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9 Ways To Positively Cope With  Difficult Behaviour

1.  Establish House Rules
Make simple rules for your child. Start with a few "things we do and don't do." Discuss them with your child.

2.  Prevention Is Better Than Cure
If you feel that your child's behaviour is beginning to get out of control, "nip it in the bud" by distracting your child's attention onto a positive activity or game.

3.  Understand Your Child's Behaviour
Define simply and clearly any difficult behaviour. Keep a diary of what led up to the behaviour and what immediately followed it. From this, see if there is a pattern. What are the triggers and consequences which might be keeping the behaviour going? What are the "pay-offs" to your child - are you giving the behaviour a lot of attention and "giving in for a quiet life"? DON'T blame yourself but work at changing your responses.

4.  Discipline With Short Time-Outs
Try to view discipline in a different way e.g. if a rule is broken, discipline with a time out a short, quiet time alone, without play. Alternatively ignore minor behaviour difficulties as your attention will often inadvertently encourage the very behaviour you want to stop.

5.  Take Five
When tensions and anger rise in you or your child take five. Take five minutes to cool down and to ask yourself, "Why am I getting so angry?" Try to identify the real problem, then find the  solution.

6.  Never Strike In Anger
Research has shown that hitting your child does not help, and can do more damage. Try to avoid striking your child in anger. Smacking is not effective in reducing poor behaviour, as it does not teach children good behaviour.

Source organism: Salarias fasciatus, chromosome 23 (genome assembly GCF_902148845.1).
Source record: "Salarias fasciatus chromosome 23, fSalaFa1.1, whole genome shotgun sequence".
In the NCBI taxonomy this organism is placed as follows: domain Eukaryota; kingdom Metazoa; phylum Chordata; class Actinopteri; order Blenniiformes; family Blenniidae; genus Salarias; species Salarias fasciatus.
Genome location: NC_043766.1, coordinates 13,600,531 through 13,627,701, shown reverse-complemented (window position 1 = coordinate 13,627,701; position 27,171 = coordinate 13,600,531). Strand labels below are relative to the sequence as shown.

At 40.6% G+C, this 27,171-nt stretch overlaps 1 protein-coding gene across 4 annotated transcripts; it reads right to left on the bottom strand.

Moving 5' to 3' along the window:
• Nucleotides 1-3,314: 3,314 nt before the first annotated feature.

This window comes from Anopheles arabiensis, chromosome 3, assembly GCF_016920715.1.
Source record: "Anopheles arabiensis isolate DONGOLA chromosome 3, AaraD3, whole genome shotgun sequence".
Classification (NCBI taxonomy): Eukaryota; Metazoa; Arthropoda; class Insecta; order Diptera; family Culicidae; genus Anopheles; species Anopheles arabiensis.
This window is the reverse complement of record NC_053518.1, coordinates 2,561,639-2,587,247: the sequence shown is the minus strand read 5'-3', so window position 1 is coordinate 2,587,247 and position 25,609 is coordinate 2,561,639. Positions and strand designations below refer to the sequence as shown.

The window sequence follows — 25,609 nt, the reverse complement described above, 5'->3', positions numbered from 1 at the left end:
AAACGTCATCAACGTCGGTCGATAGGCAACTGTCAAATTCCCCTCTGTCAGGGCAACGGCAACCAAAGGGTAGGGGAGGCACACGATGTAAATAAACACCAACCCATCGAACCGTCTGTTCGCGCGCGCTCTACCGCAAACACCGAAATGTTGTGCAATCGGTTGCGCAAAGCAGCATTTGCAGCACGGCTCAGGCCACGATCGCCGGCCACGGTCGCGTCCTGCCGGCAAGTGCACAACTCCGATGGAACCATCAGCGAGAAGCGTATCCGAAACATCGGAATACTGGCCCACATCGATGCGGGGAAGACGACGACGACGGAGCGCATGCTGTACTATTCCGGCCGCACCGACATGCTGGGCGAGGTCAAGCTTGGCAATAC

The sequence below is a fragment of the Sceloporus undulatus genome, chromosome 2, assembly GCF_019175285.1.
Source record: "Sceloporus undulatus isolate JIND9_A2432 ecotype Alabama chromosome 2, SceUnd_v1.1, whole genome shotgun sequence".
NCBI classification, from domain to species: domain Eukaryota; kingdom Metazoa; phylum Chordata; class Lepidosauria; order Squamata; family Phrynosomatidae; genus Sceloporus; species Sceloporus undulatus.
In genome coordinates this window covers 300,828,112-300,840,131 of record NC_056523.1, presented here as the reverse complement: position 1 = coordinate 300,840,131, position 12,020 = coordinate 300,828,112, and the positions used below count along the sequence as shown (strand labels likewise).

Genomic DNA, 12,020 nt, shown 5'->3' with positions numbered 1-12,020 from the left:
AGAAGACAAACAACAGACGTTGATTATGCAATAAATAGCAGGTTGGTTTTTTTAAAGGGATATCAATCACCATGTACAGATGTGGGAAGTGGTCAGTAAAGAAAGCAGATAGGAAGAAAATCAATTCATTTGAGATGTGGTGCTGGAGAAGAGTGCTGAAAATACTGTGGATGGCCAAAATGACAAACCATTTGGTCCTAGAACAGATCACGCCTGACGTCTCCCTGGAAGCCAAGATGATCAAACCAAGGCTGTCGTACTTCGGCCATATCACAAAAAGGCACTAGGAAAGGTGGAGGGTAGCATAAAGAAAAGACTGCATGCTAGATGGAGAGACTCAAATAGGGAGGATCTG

7.  No Yelling Allowed
Words hurt, too. Try to avoid yelling at your children in anger. Do not put down your children. If they break a rule, tell them what they did wrong and why that makes you angry. Be angry at what they did, NOT at who they are.

8.  Get Away
When you feel frustrated, angry or overwhelmed, let your feelings out safely away from your children. href="#"a friend over or leave your children with someone trustworthy. Get out. Exercise. Do not stay alone with your children when you are overwhelmed. Get help and support.

9.  href="#"The Helpline (UK Only)
If things are getting on top of you href="#"Parentline (01703 694013) or the FREE NSPCC Helpline (0800 800500) for practical advice and support. They will always offer a listening ear.

4 Ways To Give Your Child Trust

1.  Be There
Let your child talk. What was their day like? Ask, "How did that make you feel?" Allow your child to openly express ideas, feelings and worries. Listen. Do not lecture. Be available. Encourage your child to express feelings creatively by keeping a diary or drawing

2.  Be Consistent
Establish a reliable routine. A clear and consistent routine helps a child feel safe and secure. Clear-cut rules help a child learn what is right and wrong. Be consistent!

3.  Let Your "No" Be No
If you say "no" to your child, make sure you both understand what that means and keep to the rule. Then act quickly (seconds), firmly and safely when it is challenged. Carry out any threatened punishment. Do not yell. Your child wants to know that your "no" means no.

4.  No Secrets
Tell your child it is never good to keep a secret that feels bad or confusing.

Tuesday, April 28, 2015

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Last modified: 05/10/10